Apple has removed an app from its store that informed users if a third-party was spying on communications or had access to your data on your iPhone.
While Apple’s approval process for the App Store can be a notoriously fickle beast to tame, it seems that Stefan Esser’s ‘System and Security Info‘ is one of the latest undesirables, from Apple’s point-of-view.
Blockchain and cryptocurrency news minus the bullshit.
Visit Hard Fork.
In a nutshell, the app told you whether the software that your phone is running is authentic and was designed to tell you if there was malware or other undesirable software at play through its ‘anomaly detection’ tool. It can also detect if the phone has been jailbroken without the owner’s knowledge.
Unfortunately, the app ran into problems during its fourth review process for the App Store, and was removed. Esser was essentially told that detecting weaknesses or problems in a user’s phone wasn’t allowed, and could lead to “potentially inaccurate and misleading diagnostic functionality for iOS devices.”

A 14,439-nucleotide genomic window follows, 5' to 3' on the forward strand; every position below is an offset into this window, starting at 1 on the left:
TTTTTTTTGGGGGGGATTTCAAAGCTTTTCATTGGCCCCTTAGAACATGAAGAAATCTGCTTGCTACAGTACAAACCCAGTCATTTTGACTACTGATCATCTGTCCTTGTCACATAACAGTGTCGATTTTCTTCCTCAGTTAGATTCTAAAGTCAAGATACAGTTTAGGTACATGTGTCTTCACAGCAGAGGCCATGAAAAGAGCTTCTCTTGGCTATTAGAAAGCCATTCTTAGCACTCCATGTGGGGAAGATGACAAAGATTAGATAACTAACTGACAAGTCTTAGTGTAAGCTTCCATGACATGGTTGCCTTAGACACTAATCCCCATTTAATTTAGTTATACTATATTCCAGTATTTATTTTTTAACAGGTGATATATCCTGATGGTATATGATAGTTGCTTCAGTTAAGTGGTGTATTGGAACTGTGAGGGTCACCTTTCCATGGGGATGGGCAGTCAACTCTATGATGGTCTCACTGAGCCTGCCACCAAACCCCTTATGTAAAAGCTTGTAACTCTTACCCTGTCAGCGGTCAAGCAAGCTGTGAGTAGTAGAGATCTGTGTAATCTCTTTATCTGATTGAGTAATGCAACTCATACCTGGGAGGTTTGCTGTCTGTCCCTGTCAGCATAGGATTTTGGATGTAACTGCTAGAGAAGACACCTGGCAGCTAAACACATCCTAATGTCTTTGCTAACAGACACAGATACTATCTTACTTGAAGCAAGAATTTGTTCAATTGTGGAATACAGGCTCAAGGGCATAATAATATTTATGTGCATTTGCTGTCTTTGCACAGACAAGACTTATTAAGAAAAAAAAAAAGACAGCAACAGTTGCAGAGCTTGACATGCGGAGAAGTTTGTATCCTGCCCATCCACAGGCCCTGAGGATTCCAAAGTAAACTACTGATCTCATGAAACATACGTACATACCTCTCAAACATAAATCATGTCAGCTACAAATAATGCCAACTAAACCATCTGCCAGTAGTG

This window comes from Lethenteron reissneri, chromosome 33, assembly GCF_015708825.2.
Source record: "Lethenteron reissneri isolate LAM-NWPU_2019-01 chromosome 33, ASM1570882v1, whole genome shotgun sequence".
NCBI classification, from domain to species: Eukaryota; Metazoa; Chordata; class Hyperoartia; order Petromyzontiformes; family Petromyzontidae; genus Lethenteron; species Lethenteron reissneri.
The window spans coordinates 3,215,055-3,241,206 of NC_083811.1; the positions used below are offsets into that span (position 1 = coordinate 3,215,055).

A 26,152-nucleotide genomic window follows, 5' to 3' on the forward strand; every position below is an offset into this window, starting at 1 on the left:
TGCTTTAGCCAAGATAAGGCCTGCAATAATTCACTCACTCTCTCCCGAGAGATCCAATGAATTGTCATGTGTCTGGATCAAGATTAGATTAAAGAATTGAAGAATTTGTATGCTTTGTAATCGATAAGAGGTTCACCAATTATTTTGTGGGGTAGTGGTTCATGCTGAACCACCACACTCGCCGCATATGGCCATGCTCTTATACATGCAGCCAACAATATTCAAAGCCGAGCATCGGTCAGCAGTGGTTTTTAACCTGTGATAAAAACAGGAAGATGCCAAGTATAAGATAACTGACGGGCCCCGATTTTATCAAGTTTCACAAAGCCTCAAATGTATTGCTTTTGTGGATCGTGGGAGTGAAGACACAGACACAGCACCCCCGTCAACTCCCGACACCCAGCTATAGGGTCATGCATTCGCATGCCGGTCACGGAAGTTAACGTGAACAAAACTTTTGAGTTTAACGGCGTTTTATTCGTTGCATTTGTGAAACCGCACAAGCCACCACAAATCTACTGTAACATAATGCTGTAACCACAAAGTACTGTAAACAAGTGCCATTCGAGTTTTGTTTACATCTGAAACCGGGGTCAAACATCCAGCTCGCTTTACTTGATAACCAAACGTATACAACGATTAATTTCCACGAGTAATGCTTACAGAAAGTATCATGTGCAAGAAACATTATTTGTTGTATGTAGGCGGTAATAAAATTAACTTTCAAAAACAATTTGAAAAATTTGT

Here. It basically says: we do not want our users to have the impression iOS could have security holes. go away. pic.twitter.com/7II1q96ZMt
— Stefan Esser (@i0n1c) May 14, 2016
Esser, for his part, is confused by the removal from the App Store, as he says that the app only performed the same function as many others that have been allowed to remain available.
. @sharedRoutine there is nothing to piss people off: it was a system info tool showing a process list and jailbreak status/like other apps
— Stefan Esser (@i0n1c) May 15, 2016
The fact our app was pulled is selective punishment. They let hundreds of system monitor tools in the store some obviously using privateAPI
— Stefan Esser (@i0n1c) May 16, 2016
One thing Esser says he won’t be doing, however, is releasing a jailbroken version of the app, thereby side-stepping Apple’s restrictions altogether.
It’s a strange move to ban a seemingly benign app that’s already passed Apple’s approval process, particularly when it’s one designed to keep users informed if they’re being spied on in some way. Critics argue that the removal of the app by Apple is designed to prevent potential weaknesses in the platform from being shown to users, which wouldn’t be very good for the company’s squeaky clean image.
It’s also a move that flies directly in the face of the public message Apple’s been putting out about its defense of users’ privacy from snooping, where possible.
It’s a decision that will likely confuse users and further erode faith put in the company by developers: there’s not a lot of incentive to build apps for a company that might just decide to ban your work because it doesn’t like it.
We’ve asked Apple for a comment and will update when we hear back.